For pathways on slopes, logs or wooden timbers can be used to create level steps of all widths.  It’s a bit more work but it makes it easier and more comfortable for guests to walk and provides a more interesting view of the garden.   You can control puddles by contouring the path.  Check for puddles after your first rain.


Stepping Stones

For me, the stepping stone path is the most interesting design, but I am biased by my love for the tea garden!   You can lay out your stepping stones before you the dig them in to create the pattern and cadence you wish.  Use thick stones that can be dug in so they are even and very sable. Unstable stones make the viewer become afraid, and it becomes a visit they will not enjoy. Generally the stones are placed about 4” apart – closer if over water. They can be placed further apart to encourage viewers to hurry along the path, but not so far apart that the visitor feels unstable or the stones become dangerous when wet.

Stepping stone paths with natural stones set carefully and close together may be considered ‘Gyo’. The fewer stones, the more likely the design is considered  ‘Gyo-So’ or even ‘So’. Another book several stone path ideas is A Japanese Touch for the Garden by Seike et al.  The aesthetic codifications and terminology set forth in Seike’s book may be difficult to grasp for Western minds, but is something to strive for.


Finding stones can be a trying task, involving many hours visiting quarries and stone yards.  You may be looking through many pallets of stones if the quarry will allow it. A friend who built a roji path (tea garden path) spent almost two weeks with the landscaper picking rock and still was not happy with the picks. This is one of the problems of not being able to visit a stone shop in Japan where they would know what you want!

There are other things that may be used as stepping stones other than stone. I prefer simple and rustic objects such as timber rounds, but I find they return to nature quicker than I would like. Perhaps a coat of varnish or other preservative might extend their useful life.   Millstones may also be used in the path, but for me they seem too formal for a small garden and are better for larger scroll gardens and temples than in an intimate garden or a tea garden. Keep in mind that objects used for stepping stones must be easy to stabilize and offer an even surface.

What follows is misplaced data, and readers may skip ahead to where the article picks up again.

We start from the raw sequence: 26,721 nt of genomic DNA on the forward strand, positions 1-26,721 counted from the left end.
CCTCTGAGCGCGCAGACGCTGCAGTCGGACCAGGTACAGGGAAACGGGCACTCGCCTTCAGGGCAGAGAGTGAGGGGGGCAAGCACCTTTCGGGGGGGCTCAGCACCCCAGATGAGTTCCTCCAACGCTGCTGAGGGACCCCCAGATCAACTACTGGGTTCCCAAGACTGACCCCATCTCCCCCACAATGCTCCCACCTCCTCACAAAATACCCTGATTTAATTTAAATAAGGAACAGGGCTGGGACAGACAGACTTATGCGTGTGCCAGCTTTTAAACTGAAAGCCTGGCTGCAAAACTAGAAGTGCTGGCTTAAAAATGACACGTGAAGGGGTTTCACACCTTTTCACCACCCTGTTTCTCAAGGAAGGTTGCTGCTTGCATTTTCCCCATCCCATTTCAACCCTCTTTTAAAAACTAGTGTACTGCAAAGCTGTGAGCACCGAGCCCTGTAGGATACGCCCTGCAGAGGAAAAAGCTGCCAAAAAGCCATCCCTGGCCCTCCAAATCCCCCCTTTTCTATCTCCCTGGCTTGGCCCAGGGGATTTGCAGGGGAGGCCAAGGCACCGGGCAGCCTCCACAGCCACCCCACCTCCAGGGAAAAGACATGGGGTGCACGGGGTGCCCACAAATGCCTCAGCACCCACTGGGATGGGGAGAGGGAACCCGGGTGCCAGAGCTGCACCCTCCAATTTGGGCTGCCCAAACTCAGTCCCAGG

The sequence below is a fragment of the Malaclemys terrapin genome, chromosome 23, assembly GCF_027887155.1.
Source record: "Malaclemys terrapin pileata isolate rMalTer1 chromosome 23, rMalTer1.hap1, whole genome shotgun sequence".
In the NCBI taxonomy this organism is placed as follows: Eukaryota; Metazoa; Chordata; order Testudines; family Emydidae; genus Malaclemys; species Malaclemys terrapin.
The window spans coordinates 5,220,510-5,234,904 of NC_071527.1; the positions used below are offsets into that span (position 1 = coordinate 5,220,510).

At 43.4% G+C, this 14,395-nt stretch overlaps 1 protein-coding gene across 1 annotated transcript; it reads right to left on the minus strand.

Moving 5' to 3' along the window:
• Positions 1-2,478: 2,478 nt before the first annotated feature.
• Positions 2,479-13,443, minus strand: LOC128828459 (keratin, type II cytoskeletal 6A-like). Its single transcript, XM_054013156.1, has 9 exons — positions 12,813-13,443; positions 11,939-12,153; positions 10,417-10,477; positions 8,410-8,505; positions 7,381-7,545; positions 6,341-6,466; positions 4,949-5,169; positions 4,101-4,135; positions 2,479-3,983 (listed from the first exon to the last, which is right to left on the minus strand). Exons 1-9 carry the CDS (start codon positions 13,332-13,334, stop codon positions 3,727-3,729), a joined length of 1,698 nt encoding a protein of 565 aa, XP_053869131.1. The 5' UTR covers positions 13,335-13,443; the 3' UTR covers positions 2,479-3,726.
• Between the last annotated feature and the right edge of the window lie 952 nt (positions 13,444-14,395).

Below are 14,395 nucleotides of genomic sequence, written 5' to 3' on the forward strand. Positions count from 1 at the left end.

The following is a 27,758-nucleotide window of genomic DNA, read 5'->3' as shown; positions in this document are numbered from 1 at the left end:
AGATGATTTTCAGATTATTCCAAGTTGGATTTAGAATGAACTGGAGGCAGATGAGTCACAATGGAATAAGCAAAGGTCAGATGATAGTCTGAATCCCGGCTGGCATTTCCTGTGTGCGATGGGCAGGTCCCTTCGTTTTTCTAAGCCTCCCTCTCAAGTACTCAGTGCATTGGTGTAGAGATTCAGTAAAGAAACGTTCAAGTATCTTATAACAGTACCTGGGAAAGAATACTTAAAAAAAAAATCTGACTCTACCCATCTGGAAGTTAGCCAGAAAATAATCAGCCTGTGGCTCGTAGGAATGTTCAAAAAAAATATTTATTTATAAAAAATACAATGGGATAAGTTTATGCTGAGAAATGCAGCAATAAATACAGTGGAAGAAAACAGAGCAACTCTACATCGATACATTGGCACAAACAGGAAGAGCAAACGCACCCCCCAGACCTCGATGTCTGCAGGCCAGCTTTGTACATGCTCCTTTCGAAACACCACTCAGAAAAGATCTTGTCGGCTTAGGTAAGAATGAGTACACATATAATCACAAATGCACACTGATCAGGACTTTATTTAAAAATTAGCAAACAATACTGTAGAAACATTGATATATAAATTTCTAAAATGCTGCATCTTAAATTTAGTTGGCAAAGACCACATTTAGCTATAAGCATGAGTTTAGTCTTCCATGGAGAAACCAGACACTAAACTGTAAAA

Paving Stone Paths

Shin Gyo

Pathways employing cut stones, or combining cut and natural stones, are generally known as nobedan.  This style allows one to create a completely unique design, as in Japan they are all different. The paving stone path can be considered Gyo or Shin, depending on stone placement and materials used.  The arrangement of artificially cut and/or natural stones with a bit of space between stones is Gyo.  Stones close together and artificially cut are considered Shin.

There is a good article in Journal of Japanese Gardening (Sukiya Living) No. 52.  This short article discusses the use of cut or natural granite, or even the use of slate.

I hope this article sparks an interest in the Japanese styles of garden paths and gives you a few ideas you can use in your garden.

– Elliot Mitchnick, Junkyoju (Associate Professorship) of Urasenke


Elliot Mitchnick holds the tea license rank of Junkyoju. His tea name (chamei) is Soei.

A gallery showing dozens of pathway photos can be seen here.